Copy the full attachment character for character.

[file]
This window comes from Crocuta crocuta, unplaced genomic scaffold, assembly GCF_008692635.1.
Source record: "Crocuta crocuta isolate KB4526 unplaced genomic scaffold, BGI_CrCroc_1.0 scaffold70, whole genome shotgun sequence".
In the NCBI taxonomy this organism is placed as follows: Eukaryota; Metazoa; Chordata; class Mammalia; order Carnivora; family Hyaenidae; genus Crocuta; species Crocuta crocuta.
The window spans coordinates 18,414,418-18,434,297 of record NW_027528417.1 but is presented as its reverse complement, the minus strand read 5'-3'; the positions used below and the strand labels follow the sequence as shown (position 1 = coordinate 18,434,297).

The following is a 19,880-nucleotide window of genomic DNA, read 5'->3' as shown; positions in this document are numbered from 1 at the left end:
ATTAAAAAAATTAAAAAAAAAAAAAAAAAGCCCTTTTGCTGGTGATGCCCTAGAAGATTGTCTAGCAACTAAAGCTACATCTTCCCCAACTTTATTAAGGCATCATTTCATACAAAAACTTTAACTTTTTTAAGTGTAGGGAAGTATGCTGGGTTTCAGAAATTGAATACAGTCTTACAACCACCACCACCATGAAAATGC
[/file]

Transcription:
This window comes from Crocuta crocuta, unplaced genomic scaffold, assembly GCF_008692635.1.
Source record: "Crocuta crocuta isolate KB4526 unplaced genomic scaffold, BGI_CrCroc_1.0 scaffold70, whole genome shotgun sequence".
In the NCBI taxonomy this organism is placed as follows: Eukaryota; Metazoa; Chordata; class Mammalia; order Carnivora; family Hyaenidae; genus Crocuta; species Crocuta crocuta.
The window spans coordinates 18,414,418-18,434,297 of record NW_027528417.1 but is presented as its reverse complement, the minus strand read 5'-3'; the positions used below and the strand labels follow the sequence as shown (position 1 = coordinate 18,434,297).

The following is a 19,880-nucleotide window of genomic DNA, read 5'->3' as shown; positions in this document are numbered from 1 at the left end:
ATTAAAAAAATTAAAAAAAAAAAAAAAAAGCCCTTTTGCTGGTGATGCCCTAGAAGATTGTCTAGCAACTAAAGCTACATCTTCCCCAACTTTATTAAGGCATCATTTCATACAAAAACTTTAACTTTTTTAAGTGTAGGGAAGTATGCTGGGTTTCAGAAATTGAATACAGTCTTACAACCACCACCACCATGAAAATGC